Entries in Shane McBride (2)



Note: Halfsteak, along with is parent restaurant Craftsteak, closed in late 2009. A new restaurant from the same team, Colicchio & Sons, replaced it in early 2010.


Not a week goes by without further retrenchment in the restaurant industry. Even Tom Colicchio’s sainted Craft empire is hunkering down for a long recession. This week, the front room at Craftsteak rebranded itself “Halfsteak,” where every dish is under $15.

I’ve visited Craftsteak three times (1, 2, 3), but I’ve been wholly satisfied only once. To be fair, the first two visits were early on, before Colicchio fired the executive chef and bought new broiling equipment. But I continue to read mixed reports, suggesting a visit to Craftsteak is very much a crapshoot. It’s a tough value proposition for a place where almost all steaks are above $50.

I’m not visiting many steakhouses these days. Even if I was, I’d have to think twice before returning to Crafsteak. But the sub-$15 menu at Halfsteak has my attention. This is a place where one doesn’t mind just “dropping in.”

Halfsteak occupies the casual front dining room at Craftsteak. Everything is priced at odd multiples of a half-dollar. Snacks are $6½, salads $7½, small plates $9½, sandwiches $11½, “one-pots” $13½, desserts $4½, and the namesake halfsteak with fries is $14½. [Click on the menu for a larger image.]

The concept extends to cocktails ($7½), half pints of beer ($3½) and wines by the glass ($10½). Even the notoriously exorbitant wine list has been dialed down. There are twenty bottles on offer, all $55 or less (most under $50). The beers are thoughtful choices from small, artisanal producers; not Budweiser and Schlitz.

Craftsteak’s chef de cuisine is Shane McBride. As he did at his short-lived midtown chophouse 7Square, he isn’t afraid to challenge his audience. I am quite sure that fried tripe is not on this menu because there was overwhelming demand for it. Likewise brisket with sauerkraut or a duck confit omelet.

I wasn’t too hungry, so I ordered just two snacks ($6.50 ea.), the Smoked Chicken Wings with White BBQ Sauce (above left) and the Lamb Spare Ribs with Cucumber Raita (above right). The wings were wonderful, perfectly seasoned and slightly spicy. Where on earth did that white barbecue sauce come from? The lamb ribs were slightly dry and not quite warm enough. Total bill with two half-pints of beer: $20.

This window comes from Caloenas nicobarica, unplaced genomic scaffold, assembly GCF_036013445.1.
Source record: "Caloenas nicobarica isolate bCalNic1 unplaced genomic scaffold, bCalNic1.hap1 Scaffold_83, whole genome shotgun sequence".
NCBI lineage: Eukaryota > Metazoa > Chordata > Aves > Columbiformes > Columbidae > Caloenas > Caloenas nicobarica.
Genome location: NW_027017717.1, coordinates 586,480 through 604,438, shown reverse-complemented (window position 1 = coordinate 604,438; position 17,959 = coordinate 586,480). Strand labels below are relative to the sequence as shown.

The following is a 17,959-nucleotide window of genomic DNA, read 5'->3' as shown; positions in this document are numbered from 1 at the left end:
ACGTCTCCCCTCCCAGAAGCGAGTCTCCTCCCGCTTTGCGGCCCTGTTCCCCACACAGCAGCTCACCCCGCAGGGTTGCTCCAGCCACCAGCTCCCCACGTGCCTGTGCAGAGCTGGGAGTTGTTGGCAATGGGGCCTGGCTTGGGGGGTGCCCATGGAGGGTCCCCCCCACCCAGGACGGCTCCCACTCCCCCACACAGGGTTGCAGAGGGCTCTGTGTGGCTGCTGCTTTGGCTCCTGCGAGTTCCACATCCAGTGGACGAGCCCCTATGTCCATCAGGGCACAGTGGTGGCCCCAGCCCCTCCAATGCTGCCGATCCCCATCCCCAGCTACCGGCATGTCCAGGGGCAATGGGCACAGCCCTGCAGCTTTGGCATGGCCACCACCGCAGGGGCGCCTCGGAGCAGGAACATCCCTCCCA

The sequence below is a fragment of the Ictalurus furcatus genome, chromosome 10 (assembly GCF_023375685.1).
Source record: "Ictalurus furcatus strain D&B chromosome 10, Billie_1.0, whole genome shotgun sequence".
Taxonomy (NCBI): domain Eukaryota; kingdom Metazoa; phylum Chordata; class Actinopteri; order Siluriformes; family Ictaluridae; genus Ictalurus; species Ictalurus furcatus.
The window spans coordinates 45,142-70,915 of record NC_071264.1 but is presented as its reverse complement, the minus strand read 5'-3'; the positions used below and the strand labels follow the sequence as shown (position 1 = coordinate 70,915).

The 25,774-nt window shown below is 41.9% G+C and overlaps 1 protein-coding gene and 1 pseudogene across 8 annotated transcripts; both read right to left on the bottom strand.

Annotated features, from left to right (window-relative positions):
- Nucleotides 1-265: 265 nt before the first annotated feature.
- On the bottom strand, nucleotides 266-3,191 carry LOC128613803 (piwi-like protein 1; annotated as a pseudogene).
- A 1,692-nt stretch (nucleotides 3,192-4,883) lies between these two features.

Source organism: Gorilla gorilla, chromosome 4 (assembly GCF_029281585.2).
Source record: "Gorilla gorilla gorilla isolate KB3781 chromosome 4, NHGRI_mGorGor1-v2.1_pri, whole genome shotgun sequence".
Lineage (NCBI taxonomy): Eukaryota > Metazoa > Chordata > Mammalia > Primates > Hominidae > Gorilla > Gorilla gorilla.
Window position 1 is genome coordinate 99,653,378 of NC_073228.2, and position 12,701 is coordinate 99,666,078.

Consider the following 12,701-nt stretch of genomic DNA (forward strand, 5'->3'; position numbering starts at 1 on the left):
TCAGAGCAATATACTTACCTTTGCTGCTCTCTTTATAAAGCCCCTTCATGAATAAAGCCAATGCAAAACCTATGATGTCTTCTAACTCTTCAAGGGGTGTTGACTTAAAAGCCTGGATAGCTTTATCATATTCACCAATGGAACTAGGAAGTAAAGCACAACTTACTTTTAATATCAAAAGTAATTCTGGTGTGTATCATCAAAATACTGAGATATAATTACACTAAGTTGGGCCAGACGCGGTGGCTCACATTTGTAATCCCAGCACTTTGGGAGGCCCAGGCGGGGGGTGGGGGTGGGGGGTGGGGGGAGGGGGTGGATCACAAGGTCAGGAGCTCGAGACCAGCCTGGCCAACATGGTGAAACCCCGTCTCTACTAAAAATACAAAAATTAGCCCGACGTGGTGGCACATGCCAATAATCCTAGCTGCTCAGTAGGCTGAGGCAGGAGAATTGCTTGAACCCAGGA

The restaurant’s two-star service model hasn’t changed. I almost laughed when I asked for a wet-nap to wash my hands after all that finger food, and they brought out a hot towel. Both the main dining room and the front room were doing a respectable business, but neither was full between 7 and 8pm on a Thursday evening.

The current recession has taken its sad toll on many restaurants, but among those that remain open there are many good deals to be had. Halfsteak is one of the best around.

“Halfsteak” (85 Tenth Avenue at 15th Street, Far West Chelsea)




Note: 7Square closed abruptly in February 2007 after it ran out of money. It just goes to show that having hotel guests and theater patrons as a captive audience is no guarantee of success.

Hardly a month goes by without a new steakhouse opening in Manhattan. The new restaurant 7Square seems to be yet another of these, with its billing as “A Modern Chophouse.” But of eleven entrees, the only one straight out of the steakhouse playbook is a ribeye. Other menu items that cater to carnivores aren’t steak per se, and would be at home just about anywhere: rack of lamb, pork chop, and short ribs, for instance.

The chef, Shane McBride, trained at four-star Lespinasse, and much of the menu at 7Square suggests that he isn’t content to replicate the steakhouse format by rote. A Dirty Rice Risotto ($12) is laced with duck confit, smoked duck ham, and andouille sausage. In pleasure given per dollar spent, it beats most risottos in town. Other appetizers caught my eye (though I didn’t try them). “HAM2” ($14), a “unique tasting of artisanal hams,” sure looked interesting. I’ve also heard good things about the steak tartare ($12). At these prices, it couldn’t hurt to experiment.

Main courses are $15–34, with most in the twenties. In the latest style, the menu tells you the biography of the animal you are eating. The pork chop comes from Niman Ranch, the veal chop from Upstate New York, the chicken breast from an Amish farm, the lamb rack from Colorado, and the ribeye from Wolfe’s Neck Farm. I tried the ribeye ($32) after Adam Platt raved about it. Served off the bone, it’s a slightly smaller cut than most steakhouses serve, which means you can actually finish it. The marbling and exterior char were first-rate—indeed, better than I was served at Porter House.

Sometimes the best bread service comes in the most unexpected places. 7Square serves warm rosemary cornbread that’s out-of-this-world. It would be worth stopping in for an appetizer, just to have more of that cornbread.

Located in the Time Hotel, 7Square’s decor is attractive and comfortable, but appropriately informal for the neighborhood. The service is a bit careless at times, but not annoyingly so. The food is actually good enough that you don’t need the excuse of seeing a show to dine there. This is one of the few restaurants in the Theater District that you can take seriously.

7 Square (224 W 49th Street between Eighth Avenue and Broadway, Theater District)

Food: *½
Service: *
Ambiance: *
Overall: *